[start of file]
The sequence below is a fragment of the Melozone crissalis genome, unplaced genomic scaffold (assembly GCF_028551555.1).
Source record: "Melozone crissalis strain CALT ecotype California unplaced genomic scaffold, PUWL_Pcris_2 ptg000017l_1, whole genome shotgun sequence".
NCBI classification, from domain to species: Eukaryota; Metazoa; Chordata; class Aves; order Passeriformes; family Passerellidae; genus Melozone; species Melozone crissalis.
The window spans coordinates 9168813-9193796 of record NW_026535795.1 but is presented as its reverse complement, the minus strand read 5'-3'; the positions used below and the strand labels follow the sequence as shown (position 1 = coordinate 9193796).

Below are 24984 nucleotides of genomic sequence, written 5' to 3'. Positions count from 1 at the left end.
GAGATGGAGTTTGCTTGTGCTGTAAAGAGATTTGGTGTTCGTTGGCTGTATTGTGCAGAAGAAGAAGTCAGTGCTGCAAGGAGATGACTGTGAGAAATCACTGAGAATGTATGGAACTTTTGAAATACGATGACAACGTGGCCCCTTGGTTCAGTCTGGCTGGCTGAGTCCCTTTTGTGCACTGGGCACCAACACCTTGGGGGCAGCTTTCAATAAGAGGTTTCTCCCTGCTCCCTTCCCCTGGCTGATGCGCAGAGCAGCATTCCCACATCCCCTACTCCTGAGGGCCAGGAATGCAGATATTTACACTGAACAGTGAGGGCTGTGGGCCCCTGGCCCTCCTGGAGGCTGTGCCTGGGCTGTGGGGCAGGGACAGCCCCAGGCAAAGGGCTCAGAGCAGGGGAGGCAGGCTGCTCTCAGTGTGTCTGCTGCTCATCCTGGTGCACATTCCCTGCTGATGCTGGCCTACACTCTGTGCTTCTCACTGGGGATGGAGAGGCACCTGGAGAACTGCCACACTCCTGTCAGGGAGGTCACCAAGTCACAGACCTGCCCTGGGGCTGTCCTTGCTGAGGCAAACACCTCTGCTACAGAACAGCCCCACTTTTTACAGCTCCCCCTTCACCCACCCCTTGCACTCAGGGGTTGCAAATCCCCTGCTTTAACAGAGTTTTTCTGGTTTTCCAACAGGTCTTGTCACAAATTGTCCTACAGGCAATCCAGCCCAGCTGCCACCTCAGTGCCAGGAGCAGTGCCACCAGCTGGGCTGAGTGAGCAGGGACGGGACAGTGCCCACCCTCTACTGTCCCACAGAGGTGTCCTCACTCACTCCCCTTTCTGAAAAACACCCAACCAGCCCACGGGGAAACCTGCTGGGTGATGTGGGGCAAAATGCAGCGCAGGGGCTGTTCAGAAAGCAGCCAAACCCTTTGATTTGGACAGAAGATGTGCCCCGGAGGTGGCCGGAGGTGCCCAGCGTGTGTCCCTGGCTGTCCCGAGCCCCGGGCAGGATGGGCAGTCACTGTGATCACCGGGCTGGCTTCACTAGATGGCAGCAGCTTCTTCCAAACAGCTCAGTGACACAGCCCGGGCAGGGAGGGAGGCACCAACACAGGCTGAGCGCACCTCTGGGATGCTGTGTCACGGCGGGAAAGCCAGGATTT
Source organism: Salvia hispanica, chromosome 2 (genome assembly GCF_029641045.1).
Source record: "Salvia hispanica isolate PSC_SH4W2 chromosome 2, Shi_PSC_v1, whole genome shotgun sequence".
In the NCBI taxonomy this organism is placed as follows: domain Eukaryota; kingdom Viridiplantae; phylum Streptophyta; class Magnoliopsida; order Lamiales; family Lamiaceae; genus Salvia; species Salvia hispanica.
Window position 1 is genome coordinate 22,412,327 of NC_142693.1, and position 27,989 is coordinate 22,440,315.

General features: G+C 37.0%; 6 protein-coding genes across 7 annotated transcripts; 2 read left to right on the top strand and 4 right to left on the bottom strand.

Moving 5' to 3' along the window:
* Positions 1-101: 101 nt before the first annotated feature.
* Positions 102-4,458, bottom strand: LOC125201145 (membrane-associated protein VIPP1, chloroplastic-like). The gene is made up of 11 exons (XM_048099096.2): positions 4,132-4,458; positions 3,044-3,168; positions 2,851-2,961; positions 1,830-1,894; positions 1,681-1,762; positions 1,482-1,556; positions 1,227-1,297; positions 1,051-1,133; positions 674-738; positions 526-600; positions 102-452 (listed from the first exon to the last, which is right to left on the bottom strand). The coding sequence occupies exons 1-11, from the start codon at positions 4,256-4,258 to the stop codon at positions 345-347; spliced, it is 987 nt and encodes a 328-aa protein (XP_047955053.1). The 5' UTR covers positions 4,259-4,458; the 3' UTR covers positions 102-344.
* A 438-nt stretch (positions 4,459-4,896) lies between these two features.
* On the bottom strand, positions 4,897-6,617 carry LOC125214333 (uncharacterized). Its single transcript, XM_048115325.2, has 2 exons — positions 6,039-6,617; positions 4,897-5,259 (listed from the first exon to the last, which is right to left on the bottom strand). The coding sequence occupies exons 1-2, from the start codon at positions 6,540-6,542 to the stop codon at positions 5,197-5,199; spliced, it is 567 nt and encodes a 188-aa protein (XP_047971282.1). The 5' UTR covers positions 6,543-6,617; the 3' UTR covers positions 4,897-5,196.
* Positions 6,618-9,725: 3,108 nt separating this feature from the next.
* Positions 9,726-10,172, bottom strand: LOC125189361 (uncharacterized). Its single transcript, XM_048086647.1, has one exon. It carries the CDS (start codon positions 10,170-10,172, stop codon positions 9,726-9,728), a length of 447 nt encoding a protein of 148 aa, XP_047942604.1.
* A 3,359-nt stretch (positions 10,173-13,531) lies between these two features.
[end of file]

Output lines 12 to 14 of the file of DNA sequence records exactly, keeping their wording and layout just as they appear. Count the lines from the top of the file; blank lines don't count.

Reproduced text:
Moving 5' to 3' along the window:
* Positions 1-101: 101 nt before the first annotated feature.
* Positions 102-4,458, bottom strand: LOC125201145 (membrane-associated protein VIPP1, chloroplastic-like). The gene is made up of 11 exons (XM_048099096.2): positions 4,132-4,458; positions 3,044-3,168; positions 2,851-2,961; positions 1,830-1,894; positions 1,681-1,762; positions 1,482-1,556; positions 1,227-1,297; positions 1,051-1,133; positions 674-738; positions 526-600; positions 102-452 (listed from the first exon to the last, which is right to left on the bottom strand). The coding sequence occupies exons 1-11, from the start codon at positions 4,256-4,258 to the stop codon at positions 345-347; spliced, it is 987 nt and encodes a 328-aa protein (XP_047955053.1). The 5' UTR covers positions 4,259-4,458; the 3' UTR covers positions 102-344.